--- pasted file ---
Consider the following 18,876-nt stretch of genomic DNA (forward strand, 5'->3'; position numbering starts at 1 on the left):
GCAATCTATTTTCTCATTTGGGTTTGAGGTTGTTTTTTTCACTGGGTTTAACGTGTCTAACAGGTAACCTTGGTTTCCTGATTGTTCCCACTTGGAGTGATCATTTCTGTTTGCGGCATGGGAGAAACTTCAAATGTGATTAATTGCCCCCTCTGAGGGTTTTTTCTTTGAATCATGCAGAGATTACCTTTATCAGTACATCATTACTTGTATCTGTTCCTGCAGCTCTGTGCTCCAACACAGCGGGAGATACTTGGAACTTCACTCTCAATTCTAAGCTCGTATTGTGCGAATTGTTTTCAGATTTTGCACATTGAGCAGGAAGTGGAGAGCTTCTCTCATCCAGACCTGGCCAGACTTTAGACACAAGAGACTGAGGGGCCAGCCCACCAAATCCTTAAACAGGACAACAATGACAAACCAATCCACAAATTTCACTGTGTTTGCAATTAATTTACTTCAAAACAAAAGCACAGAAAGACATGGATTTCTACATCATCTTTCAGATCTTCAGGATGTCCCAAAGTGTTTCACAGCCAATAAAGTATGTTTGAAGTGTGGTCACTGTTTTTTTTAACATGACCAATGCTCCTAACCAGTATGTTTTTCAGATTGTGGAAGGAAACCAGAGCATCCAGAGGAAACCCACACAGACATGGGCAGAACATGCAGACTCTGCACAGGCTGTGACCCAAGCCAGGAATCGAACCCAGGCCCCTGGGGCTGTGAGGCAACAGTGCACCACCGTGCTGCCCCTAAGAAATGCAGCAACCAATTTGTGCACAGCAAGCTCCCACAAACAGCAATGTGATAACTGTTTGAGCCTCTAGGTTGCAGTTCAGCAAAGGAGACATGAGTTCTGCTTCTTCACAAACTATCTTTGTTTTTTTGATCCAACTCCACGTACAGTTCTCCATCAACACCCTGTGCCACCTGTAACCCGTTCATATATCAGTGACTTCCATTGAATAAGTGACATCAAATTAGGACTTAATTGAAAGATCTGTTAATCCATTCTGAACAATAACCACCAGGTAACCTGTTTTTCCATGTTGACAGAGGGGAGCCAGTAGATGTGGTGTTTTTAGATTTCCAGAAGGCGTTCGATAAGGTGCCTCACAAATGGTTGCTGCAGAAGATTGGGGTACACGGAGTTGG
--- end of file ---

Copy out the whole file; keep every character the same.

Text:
Consider the following 18,876-nt stretch of genomic DNA (forward strand, 5'->3'; position numbering starts at 1 on the left):
GCAATCTATTTTCTCATTTGGGTTTGAGGTTGTTTTTTTCACTGGGTTTAACGTGTCTAACAGGTAACCTTGGTTTCCTGATTGTTCCCACTTGGAGTGATCATTTCTGTTTGCGGCATGGGAGAAACTTCAAATGTGATTAATTGCCCCCTCTGAGGGTTTTTTCTTTGAATCATGCAGAGATTACCTTTATCAGTACATCATTACTTGTATCTGTTCCTGCAGCTCTGTGCTCCAACACAGCGGGAGATACTTGGAACTTCACTCTCAATTCTAAGCTCGTATTGTGCGAATTGTTTTCAGATTTTGCACATTGAGCAGGAAGTGGAGAGCTTCTCTCATCCAGACCTGGCCAGACTTTAGACACAAGAGACTGAGGGGCCAGCCCACCAAATCCTTAAACAGGACAACAATGACAAACCAATCCACAAATTTCACTGTGTTTGCAATTAATTTACTTCAAAACAAAAGCACAGAAAGACATGGATTTCTACATCATCTTTCAGATCTTCAGGATGTCCCAAAGTGTTTCACAGCCAATAAAGTATGTTTGAAGTGTGGTCACTGTTTTTTTTAACATGACCAATGCTCCTAACCAGTATGTTTTTCAGATTGTGGAAGGAAACCAGAGCATCCAGAGGAAACCCACACAGACATGGGCAGAACATGCAGACTCTGCACAGGCTGTGACCCAAGCCAGGAATCGAACCCAGGCCCCTGGGGCTGTGAGGCAACAGTGCACCACCGTGCTGCCCCTAAGAAATGCAGCAACCAATTTGTGCACAGCAAGCTCCCACAAACAGCAATGTGATAACTGTTTGAGCCTCTAGGTTGCAGTTCAGCAAAGGAGACATGAGTTCTGCTTCTTCACAAACTATCTTTGTTTTTTTGATCCAACTCCACGTACAGTTCTCCATCAACACCCTGTGCCACCTGTAACCCGTTCATATATCAGTGACTTCCATTGAATAAGTGACATCAAATTAGGACTTAATTGAAAGATCTGTTAATCCATTCTGAACAATAACCACCAGGTAACCTGTTTTTCCATGTTGACAGAGGGGAGCCAGTAGATGTGGTGTTTTTAGATTTCCAGAAGGCGTTCGATAAGGTGCCTCACAAATGGTTGCTGCAGAAGATTGGGGTACACGGAGTTGG